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The Crisis That Couldn’t Happen

Matt Yglesias has a good post up pointing out what should be obvious to anyone who ever took Economics 101:  the great crisis so many were expecting and predicting prior to 2008 is not the crisis that we actually got.   There were those who correctly pointed to the housing bubble, but even those people mostly got it wrong.

The crisis people were expecting (including me) was a “sudden stop” or “currency crisis”.   A nation racks up too much debt, foreign lenders stop lending and the result is a crisis.   Think Argentina (2001/2002).

The counterargument, though, seems to have not gotten much attention.  The paper I’m thinking of is called “Financial Integration, FinancialDevelopment and Global Imbalances”  by Mendoza, Quadrini and Rios-Rull.  The point, basically, is that the global imbalances between the US and China (in particular) may be stable in the long-run.  Essentially, the US isn’t just operating as a place for the Chinese to park their money, but more importantly it is was a safe place for them to park their money.   The US has deep financial markets, China does not.  When they lend us their money, they are not just lending money  but also accessing that deep financial market and that is valuable.  In return, some of those funds are recycled back into China by Americans seeking high returns – this is something that the deep market can’t provide.

The end result is more like trade than is usually understood.  Americans get free money when the Chinese revalue and a partial stake in China’s growth, while the Chinese get more financial stability.   This is sustainable because the Americans earn a lot of interest and the Chinese only a little per unit of debt.   Of course, this comes to an end eventually, but it’s a soft landing:   China eventually develops deeper financial markets and industrializes (so that the returns on new capital projects falls).   I would go so far as to point out that a developing country which is not maintaining a trade surplus the way China does, is bound to fall into a currency crisis: developing countries will always have more high return investments than rich countries and that means capital outflows inflows, and that means indebtedness which will eventually stunt growth.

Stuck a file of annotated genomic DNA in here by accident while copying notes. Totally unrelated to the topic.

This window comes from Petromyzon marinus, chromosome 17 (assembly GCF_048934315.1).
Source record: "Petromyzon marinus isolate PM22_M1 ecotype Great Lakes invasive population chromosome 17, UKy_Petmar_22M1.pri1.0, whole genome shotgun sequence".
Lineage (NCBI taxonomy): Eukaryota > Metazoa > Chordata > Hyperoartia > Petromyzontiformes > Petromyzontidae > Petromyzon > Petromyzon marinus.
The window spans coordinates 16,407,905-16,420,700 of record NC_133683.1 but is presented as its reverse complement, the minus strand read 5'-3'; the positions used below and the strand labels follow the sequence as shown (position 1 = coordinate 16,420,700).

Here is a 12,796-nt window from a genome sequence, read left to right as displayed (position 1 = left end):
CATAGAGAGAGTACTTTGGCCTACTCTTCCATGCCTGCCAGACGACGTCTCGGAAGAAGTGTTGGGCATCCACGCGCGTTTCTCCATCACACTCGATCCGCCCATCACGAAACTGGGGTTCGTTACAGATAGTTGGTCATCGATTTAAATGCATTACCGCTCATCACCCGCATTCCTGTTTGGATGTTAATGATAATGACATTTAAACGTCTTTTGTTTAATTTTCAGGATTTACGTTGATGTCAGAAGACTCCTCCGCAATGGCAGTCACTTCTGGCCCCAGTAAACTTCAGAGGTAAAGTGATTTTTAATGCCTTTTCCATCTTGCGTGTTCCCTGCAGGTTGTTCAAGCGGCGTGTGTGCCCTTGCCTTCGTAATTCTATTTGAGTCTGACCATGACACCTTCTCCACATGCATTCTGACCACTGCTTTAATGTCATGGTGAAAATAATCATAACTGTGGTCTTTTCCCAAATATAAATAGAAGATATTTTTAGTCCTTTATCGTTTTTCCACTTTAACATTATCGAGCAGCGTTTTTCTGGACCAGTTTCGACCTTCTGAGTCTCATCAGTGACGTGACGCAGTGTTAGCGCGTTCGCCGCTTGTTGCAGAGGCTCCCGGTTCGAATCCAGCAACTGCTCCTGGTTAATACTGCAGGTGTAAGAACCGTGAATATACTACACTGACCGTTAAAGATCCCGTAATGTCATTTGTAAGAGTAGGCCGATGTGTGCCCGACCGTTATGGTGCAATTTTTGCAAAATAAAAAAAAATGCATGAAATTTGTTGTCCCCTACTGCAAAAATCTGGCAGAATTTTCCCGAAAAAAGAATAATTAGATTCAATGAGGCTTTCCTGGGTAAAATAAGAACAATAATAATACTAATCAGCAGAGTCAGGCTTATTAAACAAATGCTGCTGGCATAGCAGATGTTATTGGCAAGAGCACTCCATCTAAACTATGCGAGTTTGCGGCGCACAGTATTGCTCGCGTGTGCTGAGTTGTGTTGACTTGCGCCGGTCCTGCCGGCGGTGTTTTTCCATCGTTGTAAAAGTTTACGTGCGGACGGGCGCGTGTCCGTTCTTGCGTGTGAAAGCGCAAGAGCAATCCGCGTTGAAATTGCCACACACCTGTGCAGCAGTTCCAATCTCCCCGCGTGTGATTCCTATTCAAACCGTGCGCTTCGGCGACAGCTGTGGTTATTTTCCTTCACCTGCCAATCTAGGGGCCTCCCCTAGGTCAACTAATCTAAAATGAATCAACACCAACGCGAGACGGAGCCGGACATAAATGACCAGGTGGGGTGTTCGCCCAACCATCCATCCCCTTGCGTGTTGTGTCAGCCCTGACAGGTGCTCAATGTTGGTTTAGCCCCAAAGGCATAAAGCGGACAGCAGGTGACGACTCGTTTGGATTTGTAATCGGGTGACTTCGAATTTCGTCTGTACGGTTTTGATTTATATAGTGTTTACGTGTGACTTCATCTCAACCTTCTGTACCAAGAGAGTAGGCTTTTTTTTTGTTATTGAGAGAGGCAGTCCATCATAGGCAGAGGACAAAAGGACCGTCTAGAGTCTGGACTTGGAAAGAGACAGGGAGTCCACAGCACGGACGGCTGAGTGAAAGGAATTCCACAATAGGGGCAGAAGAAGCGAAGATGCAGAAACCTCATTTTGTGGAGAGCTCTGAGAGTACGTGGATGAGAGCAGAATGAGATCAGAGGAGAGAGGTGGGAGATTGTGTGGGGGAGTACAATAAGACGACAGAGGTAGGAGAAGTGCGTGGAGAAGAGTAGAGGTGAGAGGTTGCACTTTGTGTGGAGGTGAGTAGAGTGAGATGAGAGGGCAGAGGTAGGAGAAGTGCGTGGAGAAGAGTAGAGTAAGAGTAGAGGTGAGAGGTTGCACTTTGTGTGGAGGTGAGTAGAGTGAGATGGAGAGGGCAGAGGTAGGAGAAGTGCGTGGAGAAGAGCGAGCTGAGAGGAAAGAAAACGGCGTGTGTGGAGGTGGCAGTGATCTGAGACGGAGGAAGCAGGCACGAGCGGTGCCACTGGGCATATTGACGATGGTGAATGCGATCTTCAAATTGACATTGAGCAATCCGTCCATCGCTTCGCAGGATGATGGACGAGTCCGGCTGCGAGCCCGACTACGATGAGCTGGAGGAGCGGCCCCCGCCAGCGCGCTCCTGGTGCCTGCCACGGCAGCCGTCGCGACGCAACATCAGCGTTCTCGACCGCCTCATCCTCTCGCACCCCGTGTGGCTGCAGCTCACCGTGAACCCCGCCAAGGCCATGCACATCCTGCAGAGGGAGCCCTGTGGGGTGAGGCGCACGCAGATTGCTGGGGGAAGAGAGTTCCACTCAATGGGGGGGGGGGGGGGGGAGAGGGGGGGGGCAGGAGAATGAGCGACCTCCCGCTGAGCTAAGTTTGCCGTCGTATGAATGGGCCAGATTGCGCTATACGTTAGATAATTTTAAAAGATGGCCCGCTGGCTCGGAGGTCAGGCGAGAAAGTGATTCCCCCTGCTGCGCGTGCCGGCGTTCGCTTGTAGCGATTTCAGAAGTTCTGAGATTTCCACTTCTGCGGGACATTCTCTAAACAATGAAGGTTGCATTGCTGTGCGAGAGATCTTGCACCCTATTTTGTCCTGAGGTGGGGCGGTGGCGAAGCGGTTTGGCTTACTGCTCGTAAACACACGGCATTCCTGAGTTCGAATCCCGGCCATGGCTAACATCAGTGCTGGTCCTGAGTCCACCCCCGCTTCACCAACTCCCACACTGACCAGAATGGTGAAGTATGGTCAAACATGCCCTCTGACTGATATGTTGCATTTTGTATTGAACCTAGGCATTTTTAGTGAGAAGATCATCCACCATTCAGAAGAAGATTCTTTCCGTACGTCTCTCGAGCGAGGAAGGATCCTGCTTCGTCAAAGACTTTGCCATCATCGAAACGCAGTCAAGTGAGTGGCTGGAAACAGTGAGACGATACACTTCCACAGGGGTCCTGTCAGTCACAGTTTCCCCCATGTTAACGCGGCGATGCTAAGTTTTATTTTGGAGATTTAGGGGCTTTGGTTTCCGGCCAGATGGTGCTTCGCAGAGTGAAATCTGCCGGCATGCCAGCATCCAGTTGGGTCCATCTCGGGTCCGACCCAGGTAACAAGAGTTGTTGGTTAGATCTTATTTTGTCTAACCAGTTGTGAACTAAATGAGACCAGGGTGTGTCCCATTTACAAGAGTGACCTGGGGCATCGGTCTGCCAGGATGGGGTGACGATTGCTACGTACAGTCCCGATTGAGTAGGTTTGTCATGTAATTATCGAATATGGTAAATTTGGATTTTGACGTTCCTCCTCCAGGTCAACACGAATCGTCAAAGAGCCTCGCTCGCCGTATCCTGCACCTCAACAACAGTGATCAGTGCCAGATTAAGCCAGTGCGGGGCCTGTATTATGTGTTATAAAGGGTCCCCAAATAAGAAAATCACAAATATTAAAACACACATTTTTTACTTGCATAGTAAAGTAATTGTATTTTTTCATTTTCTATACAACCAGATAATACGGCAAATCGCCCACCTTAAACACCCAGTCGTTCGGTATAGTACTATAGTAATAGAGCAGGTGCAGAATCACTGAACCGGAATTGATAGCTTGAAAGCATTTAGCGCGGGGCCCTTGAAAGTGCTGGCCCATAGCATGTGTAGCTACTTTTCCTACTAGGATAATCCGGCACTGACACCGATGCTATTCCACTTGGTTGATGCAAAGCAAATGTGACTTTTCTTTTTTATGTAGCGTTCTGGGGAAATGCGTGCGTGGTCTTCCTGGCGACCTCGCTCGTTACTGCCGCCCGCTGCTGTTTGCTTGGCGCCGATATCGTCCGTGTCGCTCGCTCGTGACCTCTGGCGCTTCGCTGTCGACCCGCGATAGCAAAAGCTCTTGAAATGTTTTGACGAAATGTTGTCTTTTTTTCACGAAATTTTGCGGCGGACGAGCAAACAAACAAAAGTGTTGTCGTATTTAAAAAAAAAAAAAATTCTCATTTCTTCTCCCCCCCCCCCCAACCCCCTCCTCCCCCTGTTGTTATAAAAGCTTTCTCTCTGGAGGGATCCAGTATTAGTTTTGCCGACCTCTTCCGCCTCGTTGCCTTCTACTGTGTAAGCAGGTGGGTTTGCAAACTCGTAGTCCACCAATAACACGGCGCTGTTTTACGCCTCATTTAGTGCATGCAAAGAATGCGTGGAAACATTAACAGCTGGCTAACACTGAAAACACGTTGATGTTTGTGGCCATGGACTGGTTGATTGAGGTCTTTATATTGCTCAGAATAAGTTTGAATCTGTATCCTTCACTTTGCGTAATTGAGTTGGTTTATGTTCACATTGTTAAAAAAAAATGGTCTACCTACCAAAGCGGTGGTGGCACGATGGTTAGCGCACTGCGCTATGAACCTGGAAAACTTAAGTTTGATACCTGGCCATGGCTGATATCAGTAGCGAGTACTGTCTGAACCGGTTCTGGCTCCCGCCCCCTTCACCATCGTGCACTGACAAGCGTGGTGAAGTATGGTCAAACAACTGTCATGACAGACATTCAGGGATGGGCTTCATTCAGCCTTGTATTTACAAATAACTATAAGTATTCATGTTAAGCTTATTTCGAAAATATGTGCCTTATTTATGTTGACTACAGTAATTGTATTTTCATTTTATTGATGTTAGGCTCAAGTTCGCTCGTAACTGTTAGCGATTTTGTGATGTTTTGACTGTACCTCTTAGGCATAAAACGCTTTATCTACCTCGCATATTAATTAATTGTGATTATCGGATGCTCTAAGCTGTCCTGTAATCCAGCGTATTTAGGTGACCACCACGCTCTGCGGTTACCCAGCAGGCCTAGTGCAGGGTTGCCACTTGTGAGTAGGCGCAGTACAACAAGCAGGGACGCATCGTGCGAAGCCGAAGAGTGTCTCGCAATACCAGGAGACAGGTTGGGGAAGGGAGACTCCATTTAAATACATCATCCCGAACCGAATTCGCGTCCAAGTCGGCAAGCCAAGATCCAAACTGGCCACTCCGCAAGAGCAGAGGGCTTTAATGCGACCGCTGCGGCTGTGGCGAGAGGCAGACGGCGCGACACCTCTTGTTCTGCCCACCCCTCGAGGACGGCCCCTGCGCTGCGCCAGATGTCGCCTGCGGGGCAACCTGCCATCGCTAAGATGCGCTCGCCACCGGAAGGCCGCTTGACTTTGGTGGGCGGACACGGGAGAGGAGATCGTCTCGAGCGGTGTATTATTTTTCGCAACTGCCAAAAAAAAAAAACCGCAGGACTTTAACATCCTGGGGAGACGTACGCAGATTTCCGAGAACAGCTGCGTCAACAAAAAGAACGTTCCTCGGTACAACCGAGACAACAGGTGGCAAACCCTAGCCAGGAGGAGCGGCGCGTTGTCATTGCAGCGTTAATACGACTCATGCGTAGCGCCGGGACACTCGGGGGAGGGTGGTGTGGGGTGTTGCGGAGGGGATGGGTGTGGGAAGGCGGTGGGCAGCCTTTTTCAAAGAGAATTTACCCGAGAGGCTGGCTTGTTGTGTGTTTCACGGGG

At any rate, MQR convinced me, personally, that the global imbalances were in for a nice gradual soft landing (eventually).  Then, the financial crisis hit.   At first, I thought MQR was wrong, but as Yglesias correctly points out; a currency crisis is not the crisis that we see (at least not in the US).  The bilateral US-China relationship is continuing exactly as it always has.   It was US households that absorbed the lion’s share of the government debt issues that followed  and US businesses are continuing to invest in China – not what you would expect to see if the country were on an unsustainable fiscal path.

To make a long story short(er), a few years ago MQR was really big with these RBC-types, like the ones that Yglesias mentions – they are almost certainly aware of it.   They should know that their own formerly-favored model is telling them something very different from what they are now claiming.   Isn’t it strange that they being to ignore a model as soon as it contradicts their worldview?

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